McConnell said, "If they want to have time to turn to the attorney general" then "we have to finish the human trafficking bill," adding that his comments were "not a threat" (Wright, Politico, 3/15). He said that action on the human trafficking bill is needed "because the next week we'll be doing the budget and the next two weeks after that Congress is not in session."

Reaction

Planned Parenthood Action Fund President Cecile Richards in a statement said that McConnell's comments represented "politics at its worst." She added, "Opponents of safe and legal abortion are using a bill that was supposed to help women to hurt women and hold up the important Senate business of confirming a well-qualified nominee to serve as Attorney General."

Adam Jentleson, a spokesperson for Senate Minority Leader Harry Reid (D-Nev.), said in a statement, "There is nothing stopping the Senate from confirming Lynch and continuing to debate the trafficking bill this week, except Senator McConnell's unwillingness to bring her nomination up for a vote" (Ye Hee Lee, "Post Politics," Washington Post, 3/15).


Ariz. Bill To Ban Abortion Coverage in ACA Marketplace Now Includes Biased Counseling Mandate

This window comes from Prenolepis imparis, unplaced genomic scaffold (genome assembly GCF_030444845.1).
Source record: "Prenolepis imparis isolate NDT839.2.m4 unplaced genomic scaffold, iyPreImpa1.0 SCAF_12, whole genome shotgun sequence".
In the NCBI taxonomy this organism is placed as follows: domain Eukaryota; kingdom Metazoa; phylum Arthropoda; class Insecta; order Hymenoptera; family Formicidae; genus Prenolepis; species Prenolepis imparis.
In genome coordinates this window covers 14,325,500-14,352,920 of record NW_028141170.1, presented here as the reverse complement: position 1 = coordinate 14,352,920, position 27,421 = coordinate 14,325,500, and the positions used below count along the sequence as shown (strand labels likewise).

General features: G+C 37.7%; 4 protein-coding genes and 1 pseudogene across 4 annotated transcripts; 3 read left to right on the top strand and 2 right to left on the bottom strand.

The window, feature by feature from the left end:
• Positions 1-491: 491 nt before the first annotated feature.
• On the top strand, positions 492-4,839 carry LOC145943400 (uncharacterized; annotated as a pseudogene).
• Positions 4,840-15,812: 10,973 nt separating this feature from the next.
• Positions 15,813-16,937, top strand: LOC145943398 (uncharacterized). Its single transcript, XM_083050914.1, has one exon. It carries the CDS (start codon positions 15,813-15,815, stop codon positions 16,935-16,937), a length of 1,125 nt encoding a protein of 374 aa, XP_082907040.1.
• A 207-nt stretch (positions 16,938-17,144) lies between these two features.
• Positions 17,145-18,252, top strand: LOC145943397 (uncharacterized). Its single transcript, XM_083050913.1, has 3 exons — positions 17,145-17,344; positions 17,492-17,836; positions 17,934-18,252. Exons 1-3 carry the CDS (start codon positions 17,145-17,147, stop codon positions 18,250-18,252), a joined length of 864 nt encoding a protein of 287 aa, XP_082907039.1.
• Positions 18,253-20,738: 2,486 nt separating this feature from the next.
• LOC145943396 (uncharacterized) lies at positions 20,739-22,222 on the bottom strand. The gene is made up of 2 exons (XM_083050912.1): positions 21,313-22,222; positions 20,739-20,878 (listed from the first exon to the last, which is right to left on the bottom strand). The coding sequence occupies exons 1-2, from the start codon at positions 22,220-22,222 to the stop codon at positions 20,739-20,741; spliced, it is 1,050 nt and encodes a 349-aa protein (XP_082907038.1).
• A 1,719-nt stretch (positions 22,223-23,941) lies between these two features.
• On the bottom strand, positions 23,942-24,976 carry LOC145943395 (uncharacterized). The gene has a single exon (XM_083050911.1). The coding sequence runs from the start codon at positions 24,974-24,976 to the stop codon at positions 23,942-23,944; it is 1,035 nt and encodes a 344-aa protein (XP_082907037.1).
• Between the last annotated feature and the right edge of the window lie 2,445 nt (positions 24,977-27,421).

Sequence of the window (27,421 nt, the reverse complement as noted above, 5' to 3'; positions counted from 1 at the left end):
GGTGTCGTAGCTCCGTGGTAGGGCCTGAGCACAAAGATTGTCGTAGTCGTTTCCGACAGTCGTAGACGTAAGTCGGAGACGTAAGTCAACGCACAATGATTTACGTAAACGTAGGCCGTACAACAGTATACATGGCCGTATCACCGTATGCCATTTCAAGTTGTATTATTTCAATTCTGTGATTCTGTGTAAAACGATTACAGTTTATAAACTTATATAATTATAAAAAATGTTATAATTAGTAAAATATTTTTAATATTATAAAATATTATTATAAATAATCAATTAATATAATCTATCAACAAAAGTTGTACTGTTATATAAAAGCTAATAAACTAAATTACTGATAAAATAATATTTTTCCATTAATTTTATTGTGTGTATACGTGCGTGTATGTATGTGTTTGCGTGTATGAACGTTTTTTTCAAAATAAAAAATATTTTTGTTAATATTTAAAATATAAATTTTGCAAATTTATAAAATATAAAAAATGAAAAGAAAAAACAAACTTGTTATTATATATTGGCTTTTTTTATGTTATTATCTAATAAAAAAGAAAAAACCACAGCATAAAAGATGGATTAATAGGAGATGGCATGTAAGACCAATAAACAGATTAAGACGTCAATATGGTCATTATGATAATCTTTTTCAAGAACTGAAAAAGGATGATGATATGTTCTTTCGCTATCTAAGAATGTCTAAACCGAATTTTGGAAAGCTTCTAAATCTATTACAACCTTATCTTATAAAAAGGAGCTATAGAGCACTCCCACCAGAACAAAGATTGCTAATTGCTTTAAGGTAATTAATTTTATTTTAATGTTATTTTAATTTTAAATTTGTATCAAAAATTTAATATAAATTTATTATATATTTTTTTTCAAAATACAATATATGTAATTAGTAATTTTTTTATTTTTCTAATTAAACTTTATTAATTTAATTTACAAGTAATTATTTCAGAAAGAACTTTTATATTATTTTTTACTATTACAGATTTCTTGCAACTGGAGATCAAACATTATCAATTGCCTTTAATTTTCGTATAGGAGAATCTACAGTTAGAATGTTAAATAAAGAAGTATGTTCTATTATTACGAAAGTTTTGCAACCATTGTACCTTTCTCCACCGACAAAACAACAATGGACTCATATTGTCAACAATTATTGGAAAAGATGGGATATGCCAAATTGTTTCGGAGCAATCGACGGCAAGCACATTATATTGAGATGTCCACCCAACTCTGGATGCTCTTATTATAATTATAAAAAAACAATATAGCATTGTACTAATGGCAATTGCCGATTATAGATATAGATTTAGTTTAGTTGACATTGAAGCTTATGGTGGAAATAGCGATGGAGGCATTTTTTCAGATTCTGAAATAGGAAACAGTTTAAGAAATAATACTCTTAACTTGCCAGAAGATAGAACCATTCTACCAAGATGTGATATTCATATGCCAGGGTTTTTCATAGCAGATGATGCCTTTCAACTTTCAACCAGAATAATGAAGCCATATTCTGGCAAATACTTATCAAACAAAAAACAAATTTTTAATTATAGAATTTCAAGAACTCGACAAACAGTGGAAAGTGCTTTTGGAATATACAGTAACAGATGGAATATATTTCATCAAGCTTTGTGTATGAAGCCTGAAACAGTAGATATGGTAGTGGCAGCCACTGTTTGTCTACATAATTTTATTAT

Mon, 03/16/2015 - 14:23

An Arizona House committee last week voted 5-3 to advance an antiabortion-rights measure (SB 1318) after adding an amendment to require physicians to tell women medically unproven statements about reversing a medication abortion, the AP/Casa Grande Dispatch reports.

Ariz. Bill To Ban Abortion Coverage in ACA Marketplace Now Includes Biased Counseling Mandate

March 16, 2015 — An Arizona House committee last week voted 5-3 to advance an antiabortion-rights measure (SB 1318) after adding an amendment to require physicians to tell women medically unproven statements about reversing a medication abortion, the AP/Casa Grande Dispatch reports (Van Velzer, AP/Casa Grande Dispatch, 3/12).